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Bloodsworth: The True Story of One Man's Triumph over Injustice (Shannon Ravenel Books) Paperback – October 14, 2005


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Product Details

  • Series: Shannon Ravenel Books
  • Paperback: 304 pages
  • Publisher: A Shannon Ravenel Book; First Edition edition (October 14, 2005)
  • Language: English
  • ISBN-10: 1565125142
  • ISBN-13: 978-1565125148
  • Product Dimensions: 8.2 x 6.3 x 0.9 inches
  • Shipping Weight: 11.2 ounces (View shipping rates and policies)
  • Average Customer Review: 4.7 out of 5 stars  See all reviews (35 customer reviews)
  • Amazon Best Sellers Rank: #445,159 in Books (See Top 100 in Books)

Editorial Reviews

From Publishers Weekly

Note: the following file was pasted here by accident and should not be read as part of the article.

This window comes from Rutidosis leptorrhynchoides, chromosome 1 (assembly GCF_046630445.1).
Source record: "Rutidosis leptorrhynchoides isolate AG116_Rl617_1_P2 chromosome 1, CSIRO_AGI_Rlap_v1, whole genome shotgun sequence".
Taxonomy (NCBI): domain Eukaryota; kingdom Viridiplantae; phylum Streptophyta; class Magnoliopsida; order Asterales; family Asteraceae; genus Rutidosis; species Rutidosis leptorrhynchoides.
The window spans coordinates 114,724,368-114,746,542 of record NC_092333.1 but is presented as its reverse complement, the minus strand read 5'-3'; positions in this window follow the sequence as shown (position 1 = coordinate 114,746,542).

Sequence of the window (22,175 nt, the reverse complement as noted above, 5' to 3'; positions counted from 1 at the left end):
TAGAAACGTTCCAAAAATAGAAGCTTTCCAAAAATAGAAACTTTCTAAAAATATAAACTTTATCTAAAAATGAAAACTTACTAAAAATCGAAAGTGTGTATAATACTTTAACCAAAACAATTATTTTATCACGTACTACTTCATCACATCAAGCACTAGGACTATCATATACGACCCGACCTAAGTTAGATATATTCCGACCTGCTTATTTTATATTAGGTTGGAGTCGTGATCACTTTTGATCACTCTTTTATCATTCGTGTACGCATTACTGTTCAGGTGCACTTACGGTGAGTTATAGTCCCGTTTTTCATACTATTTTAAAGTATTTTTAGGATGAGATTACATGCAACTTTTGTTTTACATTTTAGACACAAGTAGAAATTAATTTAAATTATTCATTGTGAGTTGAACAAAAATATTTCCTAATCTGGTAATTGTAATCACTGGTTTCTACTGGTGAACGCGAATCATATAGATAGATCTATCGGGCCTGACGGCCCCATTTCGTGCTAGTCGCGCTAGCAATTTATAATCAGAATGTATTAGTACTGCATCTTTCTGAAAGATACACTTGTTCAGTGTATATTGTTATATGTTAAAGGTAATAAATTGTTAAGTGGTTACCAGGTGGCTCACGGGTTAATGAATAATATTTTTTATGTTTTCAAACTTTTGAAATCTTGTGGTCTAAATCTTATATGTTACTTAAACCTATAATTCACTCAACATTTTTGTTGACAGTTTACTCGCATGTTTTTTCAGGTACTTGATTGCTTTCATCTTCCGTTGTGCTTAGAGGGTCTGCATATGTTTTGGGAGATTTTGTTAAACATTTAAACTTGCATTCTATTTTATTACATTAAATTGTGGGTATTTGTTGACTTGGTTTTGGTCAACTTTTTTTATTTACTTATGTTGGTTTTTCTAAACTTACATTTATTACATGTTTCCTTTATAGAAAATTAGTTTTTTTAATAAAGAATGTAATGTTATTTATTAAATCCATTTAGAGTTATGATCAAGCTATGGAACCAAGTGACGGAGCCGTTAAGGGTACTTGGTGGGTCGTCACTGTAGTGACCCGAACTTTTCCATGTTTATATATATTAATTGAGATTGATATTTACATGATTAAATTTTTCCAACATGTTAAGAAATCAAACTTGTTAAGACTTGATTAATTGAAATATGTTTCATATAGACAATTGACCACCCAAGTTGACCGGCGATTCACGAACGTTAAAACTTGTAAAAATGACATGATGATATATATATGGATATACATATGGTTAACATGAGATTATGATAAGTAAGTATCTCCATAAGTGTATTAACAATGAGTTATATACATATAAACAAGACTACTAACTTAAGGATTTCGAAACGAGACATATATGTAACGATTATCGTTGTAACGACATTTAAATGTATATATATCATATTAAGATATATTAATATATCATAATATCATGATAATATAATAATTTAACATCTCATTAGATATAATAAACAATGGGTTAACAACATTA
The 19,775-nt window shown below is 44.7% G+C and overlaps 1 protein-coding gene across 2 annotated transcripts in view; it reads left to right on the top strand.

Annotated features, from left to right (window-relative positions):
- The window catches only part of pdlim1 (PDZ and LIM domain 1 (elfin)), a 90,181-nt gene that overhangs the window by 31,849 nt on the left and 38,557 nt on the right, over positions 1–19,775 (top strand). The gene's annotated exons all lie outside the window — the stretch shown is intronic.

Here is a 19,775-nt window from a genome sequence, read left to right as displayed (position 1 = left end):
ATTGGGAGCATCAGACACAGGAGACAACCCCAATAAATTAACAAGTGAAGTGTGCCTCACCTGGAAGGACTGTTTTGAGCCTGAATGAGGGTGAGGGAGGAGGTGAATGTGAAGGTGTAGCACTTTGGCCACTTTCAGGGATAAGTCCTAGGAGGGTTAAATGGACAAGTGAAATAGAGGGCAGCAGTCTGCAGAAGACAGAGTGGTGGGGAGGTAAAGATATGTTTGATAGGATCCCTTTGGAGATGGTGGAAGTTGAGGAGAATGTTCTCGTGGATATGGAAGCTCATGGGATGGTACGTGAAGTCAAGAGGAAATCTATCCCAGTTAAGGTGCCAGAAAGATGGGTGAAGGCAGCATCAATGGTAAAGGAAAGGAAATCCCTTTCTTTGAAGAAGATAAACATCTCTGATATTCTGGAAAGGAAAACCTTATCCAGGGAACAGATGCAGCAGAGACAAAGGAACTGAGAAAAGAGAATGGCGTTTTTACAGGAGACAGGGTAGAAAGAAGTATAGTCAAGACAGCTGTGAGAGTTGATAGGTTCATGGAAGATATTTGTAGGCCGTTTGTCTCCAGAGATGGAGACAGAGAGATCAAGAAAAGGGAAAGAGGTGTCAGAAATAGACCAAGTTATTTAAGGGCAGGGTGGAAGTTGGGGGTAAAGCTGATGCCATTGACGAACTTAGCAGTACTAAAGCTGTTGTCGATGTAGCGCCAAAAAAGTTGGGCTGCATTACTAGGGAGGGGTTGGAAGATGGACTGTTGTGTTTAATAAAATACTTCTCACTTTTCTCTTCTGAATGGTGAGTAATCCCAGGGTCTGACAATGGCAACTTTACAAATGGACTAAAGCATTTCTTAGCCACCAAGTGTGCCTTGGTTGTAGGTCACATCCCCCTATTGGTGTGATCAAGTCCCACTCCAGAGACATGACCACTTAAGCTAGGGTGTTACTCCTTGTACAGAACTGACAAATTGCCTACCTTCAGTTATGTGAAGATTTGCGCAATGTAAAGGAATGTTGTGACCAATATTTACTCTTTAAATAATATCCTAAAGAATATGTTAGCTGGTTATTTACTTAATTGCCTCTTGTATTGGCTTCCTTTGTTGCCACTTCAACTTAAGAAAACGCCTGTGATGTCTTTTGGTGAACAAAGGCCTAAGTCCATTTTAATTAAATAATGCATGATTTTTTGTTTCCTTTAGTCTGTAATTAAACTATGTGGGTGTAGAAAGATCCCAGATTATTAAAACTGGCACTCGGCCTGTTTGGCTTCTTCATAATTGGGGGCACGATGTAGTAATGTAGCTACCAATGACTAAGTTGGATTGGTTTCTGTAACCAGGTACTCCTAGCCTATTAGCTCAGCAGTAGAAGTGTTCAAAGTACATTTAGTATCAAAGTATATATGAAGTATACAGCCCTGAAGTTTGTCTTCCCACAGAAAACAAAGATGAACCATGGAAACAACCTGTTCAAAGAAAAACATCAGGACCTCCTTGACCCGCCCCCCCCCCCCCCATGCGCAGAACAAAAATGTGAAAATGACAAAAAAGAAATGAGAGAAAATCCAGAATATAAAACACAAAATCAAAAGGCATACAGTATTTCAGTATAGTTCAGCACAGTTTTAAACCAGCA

Attorney and novelist Junkin (The Waterman) makes his nonfiction debut with the little-known story of Kirk Noble Bloodsworth, who in 1984 was falsely accused of the brutal sex murder of a nine-year-old girl in Maryland. The local authorities narrowed in quickly on Bloodsworth based on questionable eyewitness identifications, while neglecting a slew of clearly worthwhile leads. Bloodsworth was convicted and sentenced to death, before an appellate court found that the state had failed to disclose exculpatory evidence to the defense concerning the suspicious figure who had helped direct police to the child's corpse. Yet the retrial again ended with a guilty verdict, although the judge's reservations about the circumstantial evidence led him to impose two life sentences. As Junkin tells it, Bloodsworth's inner strength and determination enabled him to survive in prison and to learn of advances in DNA fingerprinting that led to his 1993 exoneration and Maryland's belated identification of the killer. While this book isn't as gripping as Randall Dale Adams's account of his escape from death row or the writings of lawyer Barry Scheck, Bloodsworth, who became an advocate for abolishing the death penalty, deserves to be better known, and the battery of mistakes that led to his lethal jeopardy should disturb any fair-minded reader on either side of the capital punishment debate.